Tuesday, Jan. 1, 42 A.B.

Frantically Pumping My Brakes By Ear

I'm - I'm sorry.  I'm not ready for this.  Nothing in my life has prepared me for 2002.

That old  Frankenstein 1970 movie prepared me for the low-taste horrors of the Me Decade.

George Orwell kind of prepared me for the Reagan years with his 1984.

Arthur C. Clarke at least tried to prepare me for last year with his 2001: A Space Odyssey.

If anyone has ever spent a minute trying to prepare me for 2002, however, I missed it.  And if anyone I know had the decency to attach a lifeline to my belt before I sailed off the map into terra incognito, it seems to have slipped off.



Hmmmm... I guess whoever said "Panic never improves a situation" knew what they were talking about.

Now what??

*Ransacking my brain in the forlorn hope of finding something useful*

If nostalgia is a bittersweet longing or homesickness for things, persons, or situations of the past, what's a nostalgium?  A bittersweet longing for a single thing, person, or situation of the past?  Has anyone ever built a nostalgitorium so a lot of people can go and enjoy an evening of bittersweet longing together - perhaps in the dark while seated in comfy chairs?  Of nostalgilosis and nostagilitis, which means inflammation of the memory and which means swelling of the memory again?

Well, gee - THAT certainly was helpful, wasn't it?

*Drumming my fingers on my copy of Miss May, 1968*

You know, it's not as if I'm homesick for the past.  It's just that I'm getting a bit tired of having my consciousness smeared across the years like roadkill across asphalt.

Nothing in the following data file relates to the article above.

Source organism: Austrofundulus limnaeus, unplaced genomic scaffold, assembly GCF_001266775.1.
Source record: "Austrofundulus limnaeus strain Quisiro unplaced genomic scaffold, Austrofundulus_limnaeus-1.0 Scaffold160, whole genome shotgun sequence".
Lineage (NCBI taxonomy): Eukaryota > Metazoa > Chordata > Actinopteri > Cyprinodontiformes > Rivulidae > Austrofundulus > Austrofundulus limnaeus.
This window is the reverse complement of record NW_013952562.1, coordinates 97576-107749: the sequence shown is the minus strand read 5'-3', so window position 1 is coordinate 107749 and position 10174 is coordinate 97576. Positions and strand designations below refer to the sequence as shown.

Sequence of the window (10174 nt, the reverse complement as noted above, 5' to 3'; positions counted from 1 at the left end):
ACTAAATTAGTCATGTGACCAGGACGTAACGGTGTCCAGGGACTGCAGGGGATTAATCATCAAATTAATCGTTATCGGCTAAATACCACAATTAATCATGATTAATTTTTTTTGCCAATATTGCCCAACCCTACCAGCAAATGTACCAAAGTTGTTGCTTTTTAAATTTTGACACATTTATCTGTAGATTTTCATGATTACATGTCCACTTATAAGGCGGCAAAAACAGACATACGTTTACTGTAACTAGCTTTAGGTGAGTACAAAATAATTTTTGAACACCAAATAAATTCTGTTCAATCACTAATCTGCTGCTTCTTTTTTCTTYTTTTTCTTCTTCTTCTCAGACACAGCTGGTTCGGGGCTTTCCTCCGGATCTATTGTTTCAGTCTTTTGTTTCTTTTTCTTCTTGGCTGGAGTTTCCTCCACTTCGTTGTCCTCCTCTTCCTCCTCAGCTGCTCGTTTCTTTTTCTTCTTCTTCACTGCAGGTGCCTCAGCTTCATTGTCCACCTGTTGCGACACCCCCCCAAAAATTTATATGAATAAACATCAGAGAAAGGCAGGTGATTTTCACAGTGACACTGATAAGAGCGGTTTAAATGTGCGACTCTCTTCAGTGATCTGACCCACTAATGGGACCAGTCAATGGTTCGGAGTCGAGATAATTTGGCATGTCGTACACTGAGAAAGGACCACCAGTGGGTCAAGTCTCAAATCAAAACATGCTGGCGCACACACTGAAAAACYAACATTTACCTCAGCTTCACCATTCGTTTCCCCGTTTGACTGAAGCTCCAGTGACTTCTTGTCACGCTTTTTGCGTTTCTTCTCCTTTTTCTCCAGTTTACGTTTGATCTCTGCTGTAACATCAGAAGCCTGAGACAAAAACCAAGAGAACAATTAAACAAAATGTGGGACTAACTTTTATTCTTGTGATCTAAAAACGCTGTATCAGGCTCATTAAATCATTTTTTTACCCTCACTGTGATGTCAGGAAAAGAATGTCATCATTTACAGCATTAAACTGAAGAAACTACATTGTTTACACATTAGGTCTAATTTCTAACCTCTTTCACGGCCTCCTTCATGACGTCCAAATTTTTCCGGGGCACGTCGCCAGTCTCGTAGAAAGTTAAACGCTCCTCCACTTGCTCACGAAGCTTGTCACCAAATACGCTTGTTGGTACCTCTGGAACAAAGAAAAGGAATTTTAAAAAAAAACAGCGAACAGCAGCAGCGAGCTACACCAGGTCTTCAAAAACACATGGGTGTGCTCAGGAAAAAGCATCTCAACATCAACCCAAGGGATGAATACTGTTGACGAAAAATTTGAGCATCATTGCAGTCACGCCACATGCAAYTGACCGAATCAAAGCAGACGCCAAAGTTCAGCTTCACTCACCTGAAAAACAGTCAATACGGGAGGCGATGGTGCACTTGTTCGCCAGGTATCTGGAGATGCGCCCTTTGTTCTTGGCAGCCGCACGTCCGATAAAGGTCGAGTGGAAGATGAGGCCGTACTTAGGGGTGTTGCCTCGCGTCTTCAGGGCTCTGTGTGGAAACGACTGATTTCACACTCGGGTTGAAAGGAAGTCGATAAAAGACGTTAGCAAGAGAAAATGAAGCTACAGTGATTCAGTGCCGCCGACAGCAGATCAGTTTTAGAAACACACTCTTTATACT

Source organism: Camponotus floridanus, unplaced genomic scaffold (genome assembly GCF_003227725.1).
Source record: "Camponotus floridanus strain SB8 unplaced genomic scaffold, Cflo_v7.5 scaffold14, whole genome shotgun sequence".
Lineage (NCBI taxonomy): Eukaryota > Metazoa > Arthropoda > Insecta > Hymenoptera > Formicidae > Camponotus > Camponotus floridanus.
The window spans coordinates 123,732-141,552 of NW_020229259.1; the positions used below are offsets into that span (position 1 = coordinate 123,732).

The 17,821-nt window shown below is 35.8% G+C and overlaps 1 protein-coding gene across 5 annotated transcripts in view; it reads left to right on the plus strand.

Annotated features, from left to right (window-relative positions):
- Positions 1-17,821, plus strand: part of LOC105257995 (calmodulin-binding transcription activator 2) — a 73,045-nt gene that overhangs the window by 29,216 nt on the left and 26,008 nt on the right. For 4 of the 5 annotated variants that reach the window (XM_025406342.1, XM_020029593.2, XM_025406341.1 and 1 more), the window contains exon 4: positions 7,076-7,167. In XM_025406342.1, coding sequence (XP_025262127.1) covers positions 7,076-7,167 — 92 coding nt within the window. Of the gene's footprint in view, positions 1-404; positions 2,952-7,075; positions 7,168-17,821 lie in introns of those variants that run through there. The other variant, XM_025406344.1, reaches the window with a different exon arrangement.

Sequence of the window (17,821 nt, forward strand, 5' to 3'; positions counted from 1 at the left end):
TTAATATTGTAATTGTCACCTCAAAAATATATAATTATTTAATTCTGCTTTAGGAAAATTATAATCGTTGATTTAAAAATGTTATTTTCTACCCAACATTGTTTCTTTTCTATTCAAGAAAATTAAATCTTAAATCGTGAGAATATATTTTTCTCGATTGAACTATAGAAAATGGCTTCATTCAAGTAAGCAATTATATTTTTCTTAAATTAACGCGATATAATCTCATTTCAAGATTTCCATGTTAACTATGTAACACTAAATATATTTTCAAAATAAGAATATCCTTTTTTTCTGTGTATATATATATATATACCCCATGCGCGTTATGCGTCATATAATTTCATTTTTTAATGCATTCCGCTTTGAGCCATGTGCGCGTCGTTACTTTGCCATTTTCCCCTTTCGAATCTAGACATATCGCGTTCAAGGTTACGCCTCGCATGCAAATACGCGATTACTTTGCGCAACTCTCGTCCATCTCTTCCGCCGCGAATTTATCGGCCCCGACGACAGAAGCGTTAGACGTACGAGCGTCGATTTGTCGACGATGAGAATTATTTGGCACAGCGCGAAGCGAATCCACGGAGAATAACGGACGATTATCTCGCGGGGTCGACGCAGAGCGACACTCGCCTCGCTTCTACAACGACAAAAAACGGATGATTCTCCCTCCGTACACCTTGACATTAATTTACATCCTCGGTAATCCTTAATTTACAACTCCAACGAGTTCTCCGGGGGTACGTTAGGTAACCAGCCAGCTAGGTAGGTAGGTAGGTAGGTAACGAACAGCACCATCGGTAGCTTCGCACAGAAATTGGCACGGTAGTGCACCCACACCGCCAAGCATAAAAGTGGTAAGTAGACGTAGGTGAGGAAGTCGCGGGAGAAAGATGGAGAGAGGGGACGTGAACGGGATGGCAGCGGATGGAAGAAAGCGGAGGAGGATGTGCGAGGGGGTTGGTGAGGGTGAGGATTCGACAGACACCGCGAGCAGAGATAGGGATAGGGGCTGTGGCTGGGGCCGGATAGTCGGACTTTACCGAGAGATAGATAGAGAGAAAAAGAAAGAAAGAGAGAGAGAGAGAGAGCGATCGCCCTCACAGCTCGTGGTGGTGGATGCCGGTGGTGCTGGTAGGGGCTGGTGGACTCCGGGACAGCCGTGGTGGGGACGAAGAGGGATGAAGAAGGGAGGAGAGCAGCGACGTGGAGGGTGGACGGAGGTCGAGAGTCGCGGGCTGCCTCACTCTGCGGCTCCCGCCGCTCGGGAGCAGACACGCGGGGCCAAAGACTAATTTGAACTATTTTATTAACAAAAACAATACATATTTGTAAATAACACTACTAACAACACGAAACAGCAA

As a child I longed to know what the future held, and now that I know... well, so what?  There's no way for me to convey the info to the kid who cared, so what's the point?

On the other hand, that kid had access to a lot of info which I'd enjoy knowing now (such as what it's really like to have never worn glasses, and whether or not women really used to wear pants suits) but he had no way of knowing that - and no good way of conveying it to me even if he had known.  Brat that he was, he probably would have refused, anyway.  The bottom line is that I end up feeling less like a single person than someone whose mind has been smeared across four decades now, each little piece being rendered unable to communicate with any of the other pieces in the process....

Does anyone else feel this way?  I can't be sure, but it doesn't seem that they do.  Most people seem to think of themselves as being swept along in a river of Time and enjoying the ride.  In contrast, I suspect Time doesn't move at all.  Instead, I feel frozen in an Eternal Now like a fly in amber.  Only other things aren't frozen - they're free to move in a steady stream through the amber, slowly eroding me away in the process... like so many temporal trespassers or tourists intent on carrying away a little bit of me for a souvenir....

Ah, but don't mind me.  All of this is probably just a brain murmur - possibly brought on by the fact that I've just spent several hours taking down our Christmas tree.  I thought it was my wife who was addicted but perhaps I'm the one who's showing the first signs of withdrawal.


Sorry.  Seems old habits die hard.

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(©1959 by DJ Birtcher - just for old time's sake)


Sudden Question:  I've often heard about ancient cultures which had monoliths.  Why have I never heard of a single ancient culture which went on to develop stereoliths?  Did the sheer excitement of hearing a lith at all kill everybody off or what?